Anoka youth football takes the next step to prevent head injuries

For the last five weeks, Anoka Ramsey Athletic Association football coaches gathered on the practice fields west of Anoka High School.

Anoka defensive backs coach Tim Hale goes through a drill to show ARAA youth football coaches what to look for during a drill.
Anoka defensive backs coach Tim Hale goes through a drill to show ARAA youth football coaches what to look for during a drill. Photo by Jason Olson

The weekly sessions served a common goal to ensure kids participating at the youth level were taught proper techniques to stay safe, while learning how to play the game.

The sessions began after Anoka Ramsey adopted USA Football’s Heads Up program, the only nationally accredited courses created by football experts and health professionals.

Wednesday evening youth coaches were guided by Anoka varsity head coach Jeff Buerkle and defensive backs coach Tim Hale through a series of drills, warm-ups and techniques specific to that position.

As part of the Heads Up program, Anoka Ramsey adopted several new initiatives for the 2014 season, including appointing a player safety coordinator. All coaches must become certified in the Heads Up program and complete an online training course. That course focuses on proper tackling fundamentals and concussion training. The player safety coordinator also conducts a training session before the first practice.

ARAA’s Player Safety Coordinator Paul Lombard, a 1989 Blaine High School graduate, was part of the 1988 football team that reached the state championship under then-head coach Dave Nelson. He played college football at the University of Minnesota Duluth and is an ARAA board member.

Lombard recently attended a weekend training session for the Heads Up program at Winter Park in Eden Prairie after completing 10 hours of online coursework.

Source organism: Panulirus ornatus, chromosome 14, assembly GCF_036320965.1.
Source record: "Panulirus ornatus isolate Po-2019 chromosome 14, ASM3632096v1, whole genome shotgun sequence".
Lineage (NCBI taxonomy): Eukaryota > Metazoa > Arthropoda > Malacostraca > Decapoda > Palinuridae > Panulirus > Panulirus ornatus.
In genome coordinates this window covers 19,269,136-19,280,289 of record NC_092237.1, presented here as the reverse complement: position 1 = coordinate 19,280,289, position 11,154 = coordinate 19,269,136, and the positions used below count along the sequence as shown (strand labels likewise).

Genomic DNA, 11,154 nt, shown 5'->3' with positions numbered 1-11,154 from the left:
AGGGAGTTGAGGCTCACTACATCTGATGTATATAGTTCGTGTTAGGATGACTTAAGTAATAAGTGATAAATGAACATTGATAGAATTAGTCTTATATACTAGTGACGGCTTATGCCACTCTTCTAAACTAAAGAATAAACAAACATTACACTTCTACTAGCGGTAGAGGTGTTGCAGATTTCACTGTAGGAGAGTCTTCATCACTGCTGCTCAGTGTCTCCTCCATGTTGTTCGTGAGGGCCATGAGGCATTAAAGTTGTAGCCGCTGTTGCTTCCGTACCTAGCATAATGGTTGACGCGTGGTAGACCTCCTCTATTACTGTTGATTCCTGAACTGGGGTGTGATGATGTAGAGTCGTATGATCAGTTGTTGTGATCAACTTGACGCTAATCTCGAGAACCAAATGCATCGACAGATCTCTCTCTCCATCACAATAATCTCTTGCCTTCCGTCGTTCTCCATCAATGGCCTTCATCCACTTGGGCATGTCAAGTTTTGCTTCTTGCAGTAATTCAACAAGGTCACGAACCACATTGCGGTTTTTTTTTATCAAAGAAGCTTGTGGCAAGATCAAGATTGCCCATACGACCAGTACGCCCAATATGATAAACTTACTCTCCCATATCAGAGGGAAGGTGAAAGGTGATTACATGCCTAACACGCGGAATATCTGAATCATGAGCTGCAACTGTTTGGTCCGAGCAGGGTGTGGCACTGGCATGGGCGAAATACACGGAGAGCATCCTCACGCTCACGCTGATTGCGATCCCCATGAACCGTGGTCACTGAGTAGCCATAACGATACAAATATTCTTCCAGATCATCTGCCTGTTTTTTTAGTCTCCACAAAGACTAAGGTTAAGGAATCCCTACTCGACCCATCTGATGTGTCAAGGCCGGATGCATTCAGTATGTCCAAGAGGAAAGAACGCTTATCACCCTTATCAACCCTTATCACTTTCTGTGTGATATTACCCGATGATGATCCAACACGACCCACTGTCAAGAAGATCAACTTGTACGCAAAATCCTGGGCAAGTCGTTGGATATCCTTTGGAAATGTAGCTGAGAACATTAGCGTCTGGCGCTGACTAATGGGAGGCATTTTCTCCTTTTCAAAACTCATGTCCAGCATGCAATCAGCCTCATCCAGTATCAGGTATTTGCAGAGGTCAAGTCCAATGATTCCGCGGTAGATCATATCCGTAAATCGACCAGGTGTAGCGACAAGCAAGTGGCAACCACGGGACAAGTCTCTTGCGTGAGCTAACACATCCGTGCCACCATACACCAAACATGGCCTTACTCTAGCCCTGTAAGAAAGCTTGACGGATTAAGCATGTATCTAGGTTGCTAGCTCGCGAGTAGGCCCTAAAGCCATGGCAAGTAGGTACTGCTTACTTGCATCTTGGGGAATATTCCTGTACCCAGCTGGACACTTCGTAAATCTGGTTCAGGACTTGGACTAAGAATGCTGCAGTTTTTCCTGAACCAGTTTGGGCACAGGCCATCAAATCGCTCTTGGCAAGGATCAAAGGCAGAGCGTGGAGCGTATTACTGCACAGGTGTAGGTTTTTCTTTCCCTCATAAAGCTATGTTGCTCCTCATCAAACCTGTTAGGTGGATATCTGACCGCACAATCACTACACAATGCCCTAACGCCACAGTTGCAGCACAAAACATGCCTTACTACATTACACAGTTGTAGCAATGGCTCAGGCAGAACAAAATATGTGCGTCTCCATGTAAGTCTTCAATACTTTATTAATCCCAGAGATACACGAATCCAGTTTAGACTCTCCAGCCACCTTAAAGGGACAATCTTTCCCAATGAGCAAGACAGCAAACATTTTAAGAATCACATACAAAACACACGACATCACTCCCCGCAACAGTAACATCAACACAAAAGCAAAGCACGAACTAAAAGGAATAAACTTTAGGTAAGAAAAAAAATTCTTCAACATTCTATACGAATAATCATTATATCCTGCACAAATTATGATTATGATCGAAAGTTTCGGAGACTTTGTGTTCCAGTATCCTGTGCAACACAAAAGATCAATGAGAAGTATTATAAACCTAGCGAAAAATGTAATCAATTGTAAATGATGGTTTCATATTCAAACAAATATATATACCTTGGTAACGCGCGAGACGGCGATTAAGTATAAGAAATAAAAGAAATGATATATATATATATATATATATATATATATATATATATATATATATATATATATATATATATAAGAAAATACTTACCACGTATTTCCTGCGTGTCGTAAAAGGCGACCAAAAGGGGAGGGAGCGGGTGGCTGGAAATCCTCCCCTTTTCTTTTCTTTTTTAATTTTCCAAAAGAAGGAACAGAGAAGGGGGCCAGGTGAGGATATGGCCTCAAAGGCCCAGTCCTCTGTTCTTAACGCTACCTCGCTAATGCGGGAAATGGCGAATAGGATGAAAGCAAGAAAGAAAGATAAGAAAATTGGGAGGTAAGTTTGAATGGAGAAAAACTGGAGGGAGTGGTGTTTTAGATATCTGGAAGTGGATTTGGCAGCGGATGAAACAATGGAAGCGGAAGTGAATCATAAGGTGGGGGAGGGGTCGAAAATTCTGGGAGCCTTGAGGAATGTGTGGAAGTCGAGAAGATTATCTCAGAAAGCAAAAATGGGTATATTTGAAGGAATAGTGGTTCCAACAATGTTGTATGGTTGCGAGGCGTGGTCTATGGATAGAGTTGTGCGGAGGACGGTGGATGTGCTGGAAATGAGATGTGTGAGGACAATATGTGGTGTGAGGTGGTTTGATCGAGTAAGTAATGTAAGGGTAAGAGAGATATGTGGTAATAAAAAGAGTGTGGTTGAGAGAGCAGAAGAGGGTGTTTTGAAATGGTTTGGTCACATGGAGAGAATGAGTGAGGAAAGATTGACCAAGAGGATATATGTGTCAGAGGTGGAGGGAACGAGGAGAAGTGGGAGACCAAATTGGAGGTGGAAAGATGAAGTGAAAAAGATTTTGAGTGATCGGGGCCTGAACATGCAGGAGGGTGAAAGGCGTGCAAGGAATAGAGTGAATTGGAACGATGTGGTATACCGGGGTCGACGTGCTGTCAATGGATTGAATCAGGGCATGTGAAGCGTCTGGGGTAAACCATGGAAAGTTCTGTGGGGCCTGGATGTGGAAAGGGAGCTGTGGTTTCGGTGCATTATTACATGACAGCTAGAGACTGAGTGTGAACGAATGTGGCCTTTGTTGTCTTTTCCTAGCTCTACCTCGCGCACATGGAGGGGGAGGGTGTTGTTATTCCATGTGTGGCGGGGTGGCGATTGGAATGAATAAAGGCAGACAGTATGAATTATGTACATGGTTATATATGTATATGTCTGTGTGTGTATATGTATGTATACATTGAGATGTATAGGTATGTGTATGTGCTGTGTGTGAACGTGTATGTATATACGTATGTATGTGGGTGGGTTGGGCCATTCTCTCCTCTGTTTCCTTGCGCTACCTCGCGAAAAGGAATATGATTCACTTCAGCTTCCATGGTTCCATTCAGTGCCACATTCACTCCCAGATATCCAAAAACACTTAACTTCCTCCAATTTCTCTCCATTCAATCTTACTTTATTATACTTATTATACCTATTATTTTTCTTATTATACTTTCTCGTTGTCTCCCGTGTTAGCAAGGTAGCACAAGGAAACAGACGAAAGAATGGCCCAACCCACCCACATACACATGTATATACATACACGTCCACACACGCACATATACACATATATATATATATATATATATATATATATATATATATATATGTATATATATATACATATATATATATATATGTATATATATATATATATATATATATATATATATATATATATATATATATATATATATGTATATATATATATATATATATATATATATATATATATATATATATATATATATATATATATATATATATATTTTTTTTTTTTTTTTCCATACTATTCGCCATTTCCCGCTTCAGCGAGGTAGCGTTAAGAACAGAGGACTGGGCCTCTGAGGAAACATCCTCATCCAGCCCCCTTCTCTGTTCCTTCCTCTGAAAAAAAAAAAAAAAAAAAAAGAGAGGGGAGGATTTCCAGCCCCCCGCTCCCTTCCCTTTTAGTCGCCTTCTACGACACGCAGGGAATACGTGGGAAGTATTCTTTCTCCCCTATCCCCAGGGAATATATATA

Lombard and fellow coach Harold Harris are working on ways to keep kids playing football safe.

“It’s a big step for us,” Lombard said realizing the changes for the program to help ensure players are safe in the future.

Baseline concussion testing, the coaches clinic and minimizing contact the first week are among other guidelines layed out by USA Football. Players will also receive training during the first week of practice with only helmets and shoulder pads to be used that week.

Lombard said overall participation numbers in football remain strong, but fewer younger kids are coming out.

“I started coaching third- and fourth-graders, and now I have a ninth-grade son,” Lombard said. “We had eight teams of third-fourth graders when he played, and last year we saw half that.”

He added that some parents have requested extending flag football past second grade.

“So we started with safety initiatives and executing (those ideas),” Lombard said with a focus on teaching kids safer football techniques through a series of tackling progression steps.

Consistency in addition to safety were two of the key takeaways from the training session on the practice fields behind Anoka High School July 9.

A youth football jamboree is scheduled for Aug. 11 where more than 450 youth football players in the ARAA program will gather to kick off the season.

During the season, third- and fourth-graders will meet in a group setting at the high school for specialized training to teach proper and safe technique.

ARAA Football Commissioner Steve Hansen started the process of upgrading football helmets years ago, and the association invested heavily in new helmets for this season.

“I’ve been passing out football helmets to kids in the community for the past seven years,” Lombard said. “And  when I look at the rack I have to choose from, I feel we have made tremendous strides in the quality of helmets and equipment we can offer.”

“Steve has done a great job of leading this effort,” he said.

Lombard said the renewed focus on safety is necessary because of the benefits – like ethics, teamwork, camaraderie and discipline – that come from being part of a team. “And that goes way beyond football,” Lombard added. “We’re fortunate to have a high school football staff in our community that measures success by more than just wins and losses.”

Lombard admitted that they wish they could assure parents that the safety initiatives will eliminate concussions. “We can assure them that we are putting tremendous effort into making the game as safe as possible for youth players, and we are putting safety as a top priority in our youth program,” he said.

Jason Olson is at
[email protected]